Wednesday, April 01, 2020

David Weinberger, of the Berkman Center, 2017
If you give people a choice among an infinite supply of media, argues Sunstein, they will gravitate toward content that confirms their existing opinions. Let people connect with whomever they want, and they will connect with those who share their views. Their conversations will then reinforce their beliefs — and, worse, drive them to more extreme versions of those beliefs. They will, in short, form echo chambers. 
The internet satisfies those conditions: it gives us access to a galactic selection of content and enables us to find others who share our beliefs, down to our micro-preferences. For Sunstein, this explains why our culture has become so much more fragmented and polarized. 
According to him, nothing less than the fate of the republic hangs on recognizing and forestalling this danger. At its heart, he argues, the United States is an experiment in deliberative democracy: “[T]he framers’ greatest and most original contribution to political theory,” he writes, was the idea that “heterogeneity, far from being an obstacle, would be a creative force, improving deliberation and producing better outcomes.” Deliberative democracy thus requires that people who disagree be able to talk with one another, constructively and openly, in this way collectively discovering which beliefs are worth holding. Echo chambers, he worries, polarize us to the point that we are unable to have those conversations, and they thus pose a severe threat to democracy itself.
John Quiggin 2008
I’m really, truly, not going to talk about Jonah Goldberg. Instead, I’m going to talk about Cass Sunstein and his idea, reprised in Republic 2.0 that the Internet poses a threat to democracy by virtue of it’s capacity to allow us to avoid information we don’t like. Conservatives are increasingly seeking only conservative views, liberals are seeking only liberal views, and never the twain shall meet.
Sunstein argues that the echo chamber effect tends to reinforce existing views and produce a poisonous partisan divide. 
It seems to me that exactly the opposite is true. The partisan divide in the US is being reinforced because people are more exposed to the other side than before.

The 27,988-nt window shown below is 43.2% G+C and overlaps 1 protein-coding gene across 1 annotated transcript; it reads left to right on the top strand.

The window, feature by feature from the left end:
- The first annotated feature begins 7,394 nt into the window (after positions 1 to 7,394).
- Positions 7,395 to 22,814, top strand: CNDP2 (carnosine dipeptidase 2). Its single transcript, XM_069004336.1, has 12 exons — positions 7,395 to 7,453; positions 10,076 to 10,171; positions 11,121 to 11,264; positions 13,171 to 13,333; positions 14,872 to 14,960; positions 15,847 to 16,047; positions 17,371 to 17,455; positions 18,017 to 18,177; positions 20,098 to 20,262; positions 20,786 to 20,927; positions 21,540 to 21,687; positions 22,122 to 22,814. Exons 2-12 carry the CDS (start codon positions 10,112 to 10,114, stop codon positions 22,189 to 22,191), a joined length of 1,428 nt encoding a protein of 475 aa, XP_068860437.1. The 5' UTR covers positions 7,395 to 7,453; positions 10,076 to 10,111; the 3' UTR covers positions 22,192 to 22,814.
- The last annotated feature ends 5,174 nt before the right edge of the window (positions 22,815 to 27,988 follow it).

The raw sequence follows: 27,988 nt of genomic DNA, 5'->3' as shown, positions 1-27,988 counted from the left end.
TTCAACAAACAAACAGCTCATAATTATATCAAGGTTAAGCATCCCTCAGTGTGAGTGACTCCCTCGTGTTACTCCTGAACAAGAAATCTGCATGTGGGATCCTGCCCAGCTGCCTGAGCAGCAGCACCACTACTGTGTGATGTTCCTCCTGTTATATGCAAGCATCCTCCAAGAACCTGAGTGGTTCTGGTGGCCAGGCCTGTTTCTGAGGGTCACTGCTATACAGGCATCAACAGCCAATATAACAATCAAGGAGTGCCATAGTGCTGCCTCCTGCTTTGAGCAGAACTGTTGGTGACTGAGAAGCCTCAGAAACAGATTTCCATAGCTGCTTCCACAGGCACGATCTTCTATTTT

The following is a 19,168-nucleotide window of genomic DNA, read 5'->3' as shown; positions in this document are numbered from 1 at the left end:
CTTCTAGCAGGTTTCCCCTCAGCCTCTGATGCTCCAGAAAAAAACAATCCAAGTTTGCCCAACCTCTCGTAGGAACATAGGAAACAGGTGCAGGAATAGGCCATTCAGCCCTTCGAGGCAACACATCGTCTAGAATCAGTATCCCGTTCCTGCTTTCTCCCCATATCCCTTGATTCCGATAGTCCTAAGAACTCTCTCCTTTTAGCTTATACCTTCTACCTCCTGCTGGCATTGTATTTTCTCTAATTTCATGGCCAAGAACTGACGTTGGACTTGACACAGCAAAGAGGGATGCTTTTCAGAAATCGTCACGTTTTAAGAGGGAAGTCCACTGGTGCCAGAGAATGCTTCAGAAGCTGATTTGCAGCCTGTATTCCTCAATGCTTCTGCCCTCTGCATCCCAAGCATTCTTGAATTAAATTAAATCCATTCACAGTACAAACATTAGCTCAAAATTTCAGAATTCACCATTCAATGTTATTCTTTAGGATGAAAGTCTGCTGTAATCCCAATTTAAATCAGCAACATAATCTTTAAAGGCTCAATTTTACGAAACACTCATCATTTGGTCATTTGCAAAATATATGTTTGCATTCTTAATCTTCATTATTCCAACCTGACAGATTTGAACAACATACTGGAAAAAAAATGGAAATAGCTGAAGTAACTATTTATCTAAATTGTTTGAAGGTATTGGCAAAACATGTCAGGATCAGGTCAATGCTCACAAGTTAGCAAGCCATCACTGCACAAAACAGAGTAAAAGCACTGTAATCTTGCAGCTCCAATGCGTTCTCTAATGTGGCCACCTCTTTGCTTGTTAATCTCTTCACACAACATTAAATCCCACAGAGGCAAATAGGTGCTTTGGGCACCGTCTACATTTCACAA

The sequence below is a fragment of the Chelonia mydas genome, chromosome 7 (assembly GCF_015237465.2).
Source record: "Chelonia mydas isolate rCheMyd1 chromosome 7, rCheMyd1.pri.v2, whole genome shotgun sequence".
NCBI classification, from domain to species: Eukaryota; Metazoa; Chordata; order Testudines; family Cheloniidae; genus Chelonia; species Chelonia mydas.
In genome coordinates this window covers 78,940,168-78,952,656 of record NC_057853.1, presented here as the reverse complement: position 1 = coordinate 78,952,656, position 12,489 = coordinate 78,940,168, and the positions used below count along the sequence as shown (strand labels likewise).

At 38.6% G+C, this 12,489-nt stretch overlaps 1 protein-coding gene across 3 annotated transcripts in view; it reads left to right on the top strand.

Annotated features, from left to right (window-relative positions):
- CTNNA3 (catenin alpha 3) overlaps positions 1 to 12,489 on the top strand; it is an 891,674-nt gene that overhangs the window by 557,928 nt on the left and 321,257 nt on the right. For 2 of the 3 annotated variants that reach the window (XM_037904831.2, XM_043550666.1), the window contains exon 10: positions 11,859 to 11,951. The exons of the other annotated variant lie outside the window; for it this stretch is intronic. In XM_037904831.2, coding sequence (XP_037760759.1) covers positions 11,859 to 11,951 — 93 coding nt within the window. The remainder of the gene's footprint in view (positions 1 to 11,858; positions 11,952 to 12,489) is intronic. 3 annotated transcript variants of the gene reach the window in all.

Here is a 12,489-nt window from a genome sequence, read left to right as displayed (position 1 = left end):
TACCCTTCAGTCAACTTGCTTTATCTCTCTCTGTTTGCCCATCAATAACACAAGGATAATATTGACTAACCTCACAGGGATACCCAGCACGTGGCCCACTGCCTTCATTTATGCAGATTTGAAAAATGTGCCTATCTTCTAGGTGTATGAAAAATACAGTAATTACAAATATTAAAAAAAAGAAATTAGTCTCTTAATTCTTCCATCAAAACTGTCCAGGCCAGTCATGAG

Before the Internet, the average liberal or social democrat was largely insulated, on a day-to-day basis, from the kinds of views represented by Free Republic or Little Green Footballs. Similarly, unless we sought out rightwing magazines we were insulated to a large extent from commentators like Goldberg, Michelle Malkin and Ann Coulter. Now we can see them minute-to-minute and it’s obvious that the idea of treating them as part of a legitimate discussion is absurd. 
Quiggin reminds me of Jonah Goldberg's imaginary Pauline Kael, who famously said that Nixon couldn’t have won because she didn’t know anybody who voted for him. And that's understating it. Quiggin is defending the ignorance of Martin Luther King's white moderate.  "I suppose I live a sheltered life." And in 2008 Goldberg's opinions on Israel were just slightly to the right of Crooked Timber.

I always thought Sunstein's point was obvious, especially for any culture founded on individualist liberalism. It's that culture that's given us Facebook and surveillance capitalism and personalized marketing, the virtual store where the displays are changed and items moved to the front to fit your last purchases. Newsfeeds work the same way, reinforcing biases, from narrowcasting to microcasting to the narcissism where the world is reduced to a mirror.

Liberal technocrats see the problem not as lack of information but its excess, and the answer to anger in content moderation, censorship, and limits on speech.

Back to Henry: repeats. You really can't make this shit up.
Liberalism of the small-l kind goes together with a strong emphasis on free speech. The implicit assumption is that we will all be better off in a world where everyone can say whatever they want, to whoever they want, even if it is inconvenient, or wrong minded, or crazy.
"small-l". No, son. And I'll add another name to my list of idiots. I got my fill of her on twitter.

Kate Klonick The New Governors: The People, Rules, and Processes Governing Online Speech
...This Article argues that to best understand online speech, we must abandon traditional doctrinal and regulatory analogies and understand these private content platforms as systems of governance. These platforms are now responsible for shaping and allowing participation in our new digital and democratic culture, yet they have little direct accountability to their users. Future intervention, if any, must take into account how and why these platforms regulate online speech in order to strike a balance between preserving the democratizing forces of the internet and protecting the generative power of our New Governors.
Facebook and Google are functional monopolies, so the high priests are arguing that the techlords need their guidance. The simplest answer is avoided, because the powerful love their own power.

Ban Targeted Advertising
As Mark Zuckerberg testifies to Congress about Facebook's privacy failures, here's a wholesale solution for politicians to consider.
Tech Companies Are Destroying Democracy and the Free Press
Ad revenue that used to support journalism is now captured by Google and Facebook, and some of that money supports and spreads fake news.